Here are 8 great articles and pictures I read this week.
An anonymous writer says he made $15 million by the time he was 30 and it wasn't even all that great:
Being rich does come with some downsides, though. The first thing you are thinking reading that, is, "cry me a river". That is one of the downsides. You are not allowed to complain about anything, ever. Since most people imagine being rich as nirvana, you are no longer allowed to have any human needs or frustrations in the public eye. Yet, you are still a human being, but most people don't treat you like one.
Ben Carlson shows the returns and volatility of the world's largest college endowments vs. a simple index fund. It's sad:
Pay for performance-ish
Vox plotted CEO pay against shareholder returns. There's basically no correlation at all:
ESPN writes about one of Lebron James' secrets: He has a wicked memory:
- One of LeBron's childhood friends says that when you play the Madden videogame against LeBron, you can't be the same team twice because he'll remember which plays you ran.
- In February of 2014, after making a game-winning shot in Golden State, he recalled a game-winning shot he made against the Warriors in 2009, noting small differences: "That one was probably about six feet closer to the baseline and inside the 3-point arc. It was over Ronny Turiaf, I stepped back on him but I crossed him over first and got him on his heels. I'm sure of it. It was down the sideline a few feet. It was a side out-of-bounds play; this one we brought up."
- During a game against the Pacers, he suggested that they run a certain play "like we did in Game 3 against Dallas" — a three-year-old game.
- He remembers the jersey number Kevin Ollie wore for the Cavaliers in 2003-04.
Hackers broke into Nasdaq's network four years ago with custom-made malware that had the potential to spy and steal data. But it could also cause digital destruction, potentially disrupting Nasdaq's computer system.
It's still unclear who the attackers were. A federal official briefed on the investigation said the FBI has not developed enough evidence to conclude a foreign government was responsible behind the hack.
The latest Dalbar study shows how bad the average investor is at timing the market:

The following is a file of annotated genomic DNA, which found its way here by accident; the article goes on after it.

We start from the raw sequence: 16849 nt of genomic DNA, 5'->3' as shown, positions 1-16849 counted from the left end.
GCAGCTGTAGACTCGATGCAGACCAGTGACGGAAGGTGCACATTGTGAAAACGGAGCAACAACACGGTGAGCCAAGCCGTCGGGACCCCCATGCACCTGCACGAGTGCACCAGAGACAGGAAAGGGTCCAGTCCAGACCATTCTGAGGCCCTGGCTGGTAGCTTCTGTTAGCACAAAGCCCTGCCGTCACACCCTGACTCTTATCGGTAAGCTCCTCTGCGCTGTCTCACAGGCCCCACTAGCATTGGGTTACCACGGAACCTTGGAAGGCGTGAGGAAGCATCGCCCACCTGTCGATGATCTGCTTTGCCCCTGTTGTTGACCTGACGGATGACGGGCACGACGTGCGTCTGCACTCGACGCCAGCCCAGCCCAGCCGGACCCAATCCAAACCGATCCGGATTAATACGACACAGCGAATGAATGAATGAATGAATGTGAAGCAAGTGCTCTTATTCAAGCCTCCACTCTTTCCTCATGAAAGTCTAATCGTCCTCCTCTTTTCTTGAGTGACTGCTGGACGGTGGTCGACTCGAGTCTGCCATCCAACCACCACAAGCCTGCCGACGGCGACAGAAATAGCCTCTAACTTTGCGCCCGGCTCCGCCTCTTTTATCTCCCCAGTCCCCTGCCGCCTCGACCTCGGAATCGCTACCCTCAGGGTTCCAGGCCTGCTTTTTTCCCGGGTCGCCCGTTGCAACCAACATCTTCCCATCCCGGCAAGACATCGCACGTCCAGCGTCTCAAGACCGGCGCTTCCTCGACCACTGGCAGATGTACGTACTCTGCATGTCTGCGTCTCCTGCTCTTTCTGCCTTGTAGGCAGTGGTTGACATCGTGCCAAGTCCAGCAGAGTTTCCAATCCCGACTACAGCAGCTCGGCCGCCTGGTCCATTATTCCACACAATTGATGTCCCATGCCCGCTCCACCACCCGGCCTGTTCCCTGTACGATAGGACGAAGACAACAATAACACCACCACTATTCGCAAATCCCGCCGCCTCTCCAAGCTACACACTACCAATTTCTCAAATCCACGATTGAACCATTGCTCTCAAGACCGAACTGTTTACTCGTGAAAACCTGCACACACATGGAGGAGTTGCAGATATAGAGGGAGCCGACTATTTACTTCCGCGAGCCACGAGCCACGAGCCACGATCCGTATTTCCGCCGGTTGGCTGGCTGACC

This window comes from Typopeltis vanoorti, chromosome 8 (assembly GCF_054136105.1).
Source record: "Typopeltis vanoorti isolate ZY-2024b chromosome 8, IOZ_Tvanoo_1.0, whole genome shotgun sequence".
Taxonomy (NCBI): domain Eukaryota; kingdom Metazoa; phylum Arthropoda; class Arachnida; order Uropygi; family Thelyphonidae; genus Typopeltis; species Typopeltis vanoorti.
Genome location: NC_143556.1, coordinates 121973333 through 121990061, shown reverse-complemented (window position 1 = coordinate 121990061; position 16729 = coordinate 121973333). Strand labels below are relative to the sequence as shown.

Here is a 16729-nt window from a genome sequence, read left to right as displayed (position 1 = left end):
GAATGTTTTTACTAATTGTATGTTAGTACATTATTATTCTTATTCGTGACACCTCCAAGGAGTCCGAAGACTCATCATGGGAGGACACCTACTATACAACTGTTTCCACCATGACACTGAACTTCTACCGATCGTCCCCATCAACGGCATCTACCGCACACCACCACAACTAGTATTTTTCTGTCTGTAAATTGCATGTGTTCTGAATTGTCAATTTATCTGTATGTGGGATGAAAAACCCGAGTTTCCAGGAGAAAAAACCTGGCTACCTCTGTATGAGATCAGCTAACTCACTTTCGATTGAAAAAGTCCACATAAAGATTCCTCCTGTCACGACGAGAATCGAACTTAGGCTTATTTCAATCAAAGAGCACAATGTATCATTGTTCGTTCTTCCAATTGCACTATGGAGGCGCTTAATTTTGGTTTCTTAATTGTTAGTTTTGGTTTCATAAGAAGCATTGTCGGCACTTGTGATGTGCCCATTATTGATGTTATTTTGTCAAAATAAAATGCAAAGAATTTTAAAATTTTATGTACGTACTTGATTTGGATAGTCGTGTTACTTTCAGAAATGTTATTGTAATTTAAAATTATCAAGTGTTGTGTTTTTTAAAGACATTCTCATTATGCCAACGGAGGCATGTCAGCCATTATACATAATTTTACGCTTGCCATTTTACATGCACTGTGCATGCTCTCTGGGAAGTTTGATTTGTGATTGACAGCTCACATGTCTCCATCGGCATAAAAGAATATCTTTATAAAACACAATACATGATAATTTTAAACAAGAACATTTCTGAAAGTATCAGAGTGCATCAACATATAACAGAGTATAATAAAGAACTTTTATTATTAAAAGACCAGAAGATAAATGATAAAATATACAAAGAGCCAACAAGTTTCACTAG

- Over the past 20 years, "equity fund" investors achieved an average 5.02% annualized return, which is 4.2% less than the 9.22% that he/she could have achieved by simply investing funds in an S&P500 index-tracking fund. This gap expanded in 2013, for only the third time in ten years.
- Over the bull market of the past three years, "equity fund" investors achieved only an average 10.87% annual return, lagging the average annual S&P500 return (16.18%) by 5.31%.
- Investors in "asset allocation funds" did even more poorly. Their 20-year average annual return was only 2.53%, lagging the S&P500 index (9.22% per annum) by 6.69% per annum.
- Investors in "fixed income funds" did more poorly still. Their 20-year average annual return was an abysmal 0.71%, fully 8.51% less than the S&P500 index, and 5.03% per annum less than the Barclay's Aggregate Bond Index (5.74% per annum) over this time.
- Not surprisingly, investors show little evidence of skill in "market timing." The DALBAR report notes that in the six best months of 2013, when the market was up sharply, there was no evidence that individual investors moved more than average amounts into equity funds.
MINNEAPOLIS -- Historians studying archival photographs from four decades ago have come to the conclusion that the U.S. must have believed in science at some point.
According to the historian Davis Logsdon, who has been sifting through mounds of photographic evidence at the University of Minnesota, the nation apparently once held the view that investing in science and even math could yield accomplishments that would be a source of national pride.
Here's a fascinating video about Benjamin Graham:
Have a great weekend.
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